Tuition cost increases

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Graphic by Darion Hutchinson and Jenna Krall

Graphic by Darion Hutchinson and Jenna Krall

Undergraduate students will face a 3.9 percent increase in tuition for the 2017-2018 academic year. This announcement is normally made in January, according to a statement released by President Robert Manuel. The rates were announced earlier due to changes made to the Free Application for Federal Student Aid deadlines. The applications are now being accepted starting on Oct. 1 rather than Jan. 1.

Increased tuition and room and board rates were released to the student body on Friday, Dec 2. The annual report details the rates reviewed and approved by the university’s board of trustees. These rates apply to undergraduates for the 2017-2018 academic year.

The undergraduate full-time tuition will increase by $940 from $26,920 to $27,860, according to the statement. The standard residence room will increase by $198 from $4,928 to $5,126, and the 14 Meal Plan will increase by $142 from $4,720 to $4,862.

Manuel said this money will improve things such as food quality, university technology, security and the physical plant and will increase student services offered. The rate increases are relatively close to the increases over the last few years, but that’s not by design, according to Manuel.

“We don’t look at last year and say, ‘Well, where do we want to be?’” Manuel said. “We look at the services we want to commit, the aspirations that everyone has; and we help to afford those kinds of things.”

The increase may seem like a lot, but Vice President for Student Affairs and Enrollment Management Mark Weigand said that while the straight tuition rate has steadily increased, the financial aid offered by the university has increased comparatively. According to Weigand, the net tuition price has actually decreased due to strong freshman enrollment with the increased tuition.

Weigand said the university maintains two efforts to provide strong educational experiences for students: First, UIndy has made a long-term commitment to keep the published tuition rate as low as possible in comparison to other private colleges. Second, UIndy makes an effort to be conscious of financial aid for students, not only merit- and talent-based aid but need-based aid as well, according to Weigand.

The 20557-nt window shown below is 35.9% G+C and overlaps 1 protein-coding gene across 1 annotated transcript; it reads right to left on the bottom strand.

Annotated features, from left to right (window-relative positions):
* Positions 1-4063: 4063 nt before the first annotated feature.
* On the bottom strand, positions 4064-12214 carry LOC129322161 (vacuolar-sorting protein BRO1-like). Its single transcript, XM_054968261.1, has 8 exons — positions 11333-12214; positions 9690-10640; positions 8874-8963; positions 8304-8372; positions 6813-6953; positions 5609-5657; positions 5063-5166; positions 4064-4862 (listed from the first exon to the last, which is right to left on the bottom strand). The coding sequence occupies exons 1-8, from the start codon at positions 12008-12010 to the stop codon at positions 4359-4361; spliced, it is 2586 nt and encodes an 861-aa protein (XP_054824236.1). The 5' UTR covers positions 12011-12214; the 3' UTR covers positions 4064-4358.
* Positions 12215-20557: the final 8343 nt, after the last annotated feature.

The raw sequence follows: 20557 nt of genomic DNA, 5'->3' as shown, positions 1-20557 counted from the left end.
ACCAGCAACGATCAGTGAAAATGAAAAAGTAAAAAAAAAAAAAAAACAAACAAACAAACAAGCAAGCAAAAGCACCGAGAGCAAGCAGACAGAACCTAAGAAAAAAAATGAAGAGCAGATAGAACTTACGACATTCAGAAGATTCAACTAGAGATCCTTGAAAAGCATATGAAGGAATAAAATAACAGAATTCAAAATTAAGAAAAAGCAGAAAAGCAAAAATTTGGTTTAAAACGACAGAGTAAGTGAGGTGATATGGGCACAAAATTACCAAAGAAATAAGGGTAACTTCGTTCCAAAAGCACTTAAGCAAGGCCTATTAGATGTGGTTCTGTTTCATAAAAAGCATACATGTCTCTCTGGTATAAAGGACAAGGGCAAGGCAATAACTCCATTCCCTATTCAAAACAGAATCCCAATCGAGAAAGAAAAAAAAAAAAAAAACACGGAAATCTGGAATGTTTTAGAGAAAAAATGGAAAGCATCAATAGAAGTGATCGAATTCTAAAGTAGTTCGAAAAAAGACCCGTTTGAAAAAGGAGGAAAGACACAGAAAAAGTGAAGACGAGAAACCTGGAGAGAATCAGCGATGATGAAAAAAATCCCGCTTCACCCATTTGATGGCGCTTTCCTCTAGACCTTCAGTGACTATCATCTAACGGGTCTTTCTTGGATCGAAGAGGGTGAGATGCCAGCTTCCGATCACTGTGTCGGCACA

“A lot of colleges across the country have shifted over the years away from need-based aid and put all their money in merit- or talent-aid,” Weigand said. “What that does is … hurt students that are first-generation, and it hurts students that can’t afford college. So we’ve tried to balance both our costs, keeping that level on the low end compared to other private colleges, but also we keep putting more money on the financial aid side. So the two together, our net price, have been really stable. For four years in a row, our net price for full time students has actually gone down by $100 a year.”

Compared to the tuition rates at other private universities, UIndy’s currently ranks lower than at many other universities, including Marian and Butler. Indianapolis Student Government President Jason Marshall said the increase is still relatively cheap for a private education.

“As a student, I like seeing my money put to good use. I feel good knowing that financial aid has increased by $2 million. As student body president, I know that student government is working. Some residence halls, as well as Good Hall, are being renovated, and we’re bringing in two new majors to the engineering program,” Marshall said. “What’s really exciting is the new vendor that’s coming.”

Vice President for Student and Campus Affairs and Dean of Students Kory Vitangeli announced in a campus-wide email on Dec. 7 that Quest Food Management Services of Chicago was the new vendor. The email said Quest manages the food service of more than 60 locations and has three decades of experience. The announcement indicated that there will be several changes as the new vendor settles in, such as the labeling of food products including symbols. Quest will take over management of food service operations at UIndy effective Jan. 1, 2017. There will be opportunities when classes resume after break for campus feedback about the vendor change, according to the email.

In an email sent by President Robert Manuel, he said that students concerned about the tuition increase have options available to assist with education funding. The President’s Office encourag

es students to fill out the FAFSA as soon as possible. Students are also encouraged to contact the Office of Financial Aid to discuss any financial concerns.

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